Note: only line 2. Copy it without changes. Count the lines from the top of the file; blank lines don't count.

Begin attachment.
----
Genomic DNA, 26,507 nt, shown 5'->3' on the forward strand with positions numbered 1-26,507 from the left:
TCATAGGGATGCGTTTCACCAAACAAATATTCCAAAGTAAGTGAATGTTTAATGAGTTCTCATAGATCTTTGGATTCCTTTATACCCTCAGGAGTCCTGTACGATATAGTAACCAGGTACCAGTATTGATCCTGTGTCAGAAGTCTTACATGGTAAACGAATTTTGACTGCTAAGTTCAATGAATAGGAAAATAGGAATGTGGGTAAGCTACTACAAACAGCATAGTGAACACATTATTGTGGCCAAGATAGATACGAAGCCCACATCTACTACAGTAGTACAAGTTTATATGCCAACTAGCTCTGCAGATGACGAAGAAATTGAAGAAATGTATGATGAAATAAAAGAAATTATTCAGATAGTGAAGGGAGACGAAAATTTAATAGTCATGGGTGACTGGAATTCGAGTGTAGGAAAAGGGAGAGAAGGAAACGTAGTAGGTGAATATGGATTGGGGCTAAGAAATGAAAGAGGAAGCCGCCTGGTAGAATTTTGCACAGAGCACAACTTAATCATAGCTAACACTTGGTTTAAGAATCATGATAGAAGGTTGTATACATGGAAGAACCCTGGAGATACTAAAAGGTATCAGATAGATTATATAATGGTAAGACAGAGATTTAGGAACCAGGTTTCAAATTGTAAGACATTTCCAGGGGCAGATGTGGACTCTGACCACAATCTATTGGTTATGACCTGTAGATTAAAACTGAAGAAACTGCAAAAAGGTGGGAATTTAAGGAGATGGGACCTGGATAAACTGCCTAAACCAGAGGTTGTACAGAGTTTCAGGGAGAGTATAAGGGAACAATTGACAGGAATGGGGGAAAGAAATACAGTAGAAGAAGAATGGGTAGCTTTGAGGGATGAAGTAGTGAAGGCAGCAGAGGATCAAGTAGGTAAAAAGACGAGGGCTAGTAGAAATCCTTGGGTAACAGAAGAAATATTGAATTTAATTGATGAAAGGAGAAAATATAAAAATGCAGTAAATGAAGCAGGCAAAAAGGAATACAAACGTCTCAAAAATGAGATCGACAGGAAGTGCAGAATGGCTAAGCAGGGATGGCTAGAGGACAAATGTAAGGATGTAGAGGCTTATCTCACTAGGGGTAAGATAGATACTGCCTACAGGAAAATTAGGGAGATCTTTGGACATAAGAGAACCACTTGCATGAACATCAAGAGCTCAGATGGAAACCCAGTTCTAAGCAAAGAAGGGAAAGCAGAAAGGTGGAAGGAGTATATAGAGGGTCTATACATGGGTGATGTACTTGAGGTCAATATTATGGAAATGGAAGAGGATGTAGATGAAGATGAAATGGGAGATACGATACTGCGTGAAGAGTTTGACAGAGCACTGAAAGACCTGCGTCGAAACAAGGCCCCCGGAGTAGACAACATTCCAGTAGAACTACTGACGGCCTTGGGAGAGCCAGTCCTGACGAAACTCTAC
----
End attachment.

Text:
TCATAGGGATGCGTTTCACCAAACAAATATTCCAAAGTAAGTGAATGTTTAATGAGTTCTCATAGATCTTTGGATTCCTTTATACCCTCAGGAGTCCTGTACGATATAGTAACCAGGTACCAGTATTGATCCTGTGTCAGAAGTCTTACATGGTAAACGAATTTTGACTGCTAAGTTCAATGAATAGGAAAATAGGAATGTGGGTAAGCTACTACAAACAGCATAGTGAACACATTATTGTGGCCAAGATAGATACGAAGCCCACATCTACTACAGTAGTACAAGTTTATATGCCAACTAGCTCTGCAGATGACGAAGAAATTGAAGAAATGTATGATGAAATAAAAGAAATTATTCAGATAGTGAAGGGAGACGAAAATTTAATAGTCATGGGTGACTGGAATTCGAGTGTAGGAAAAGGGAGAGAAGGAAACGTAGTAGGTGAATATGGATTGGGGCTAAGAAATGAAAGAGGAAGCCGCCTGGTAGAATTTTGCACAGAGCACAACTTAATCATAGCTAACACTTGGTTTAAGAATCATGATAGAAGGTTGTATACATGGAAGAACCCTGGAGATACTAAAAGGTATCAGATAGATTATATAATGGTAAGACAGAGATTTAGGAACCAGGTTTCAAATTGTAAGACATTTCCAGGGGCAGATGTGGACTCTGACCACAATCTATTGGTTATGACCTGTAGATTAAAACTGAAGAAACTGCAAAAAGGTGGGAATTTAAGGAGATGGGACCTGGATAAACTGCCTAAACCAGAGGTTGTACAGAGTTTCAGGGAGAGTATAAGGGAACAATTGACAGGAATGGGGGAAAGAAATACAGTAGAAGAAGAATGGGTAGCTTTGAGGGATGAAGTAGTGAAGGCAGCAGAGGATCAAGTAGGTAAAAAGACGAGGGCTAGTAGAAATCCTTGGGTAACAGAAGAAATATTGAATTTAATTGATGAAAGGAGAAAATATAAAAATGCAGTAAATGAAGCAGGCAAAAAGGAATACAAACGTCTCAAAAATGAGATCGACAGGAAGTGCAGAATGGCTAAGCAGGGATGGCTAGAGGACAAATGTAAGGATGTAGAGGCTTATCTCACTAGGGGTAAGATAGATACTGCCTACAGGAAAATTAGGGAGATCTTTGGACATAAGAGAACCACTTGCATGAACATCAAGAGCTCAGATGGAAACCCAGTTCTAAGCAAAGAAGGGAAAGCAGAAAGGTGGAAGGAGTATATAGAGGGTCTATACATGGGTGATGTACTTGAGGTCAATATTATGGAAATGGAAGAGGATGTAGATGAAGATGAAATGGGAGATACGATACTGCGTGAAGAGTTTGACAGAGCACTGAAAGACCTGCGTCGAAACAAGGCCCCCGGAGTAGACAACATTCCAGTAGAACTACTGACGGCCTTGGGAGAGCCAGTCCTGACGAAACTCTAC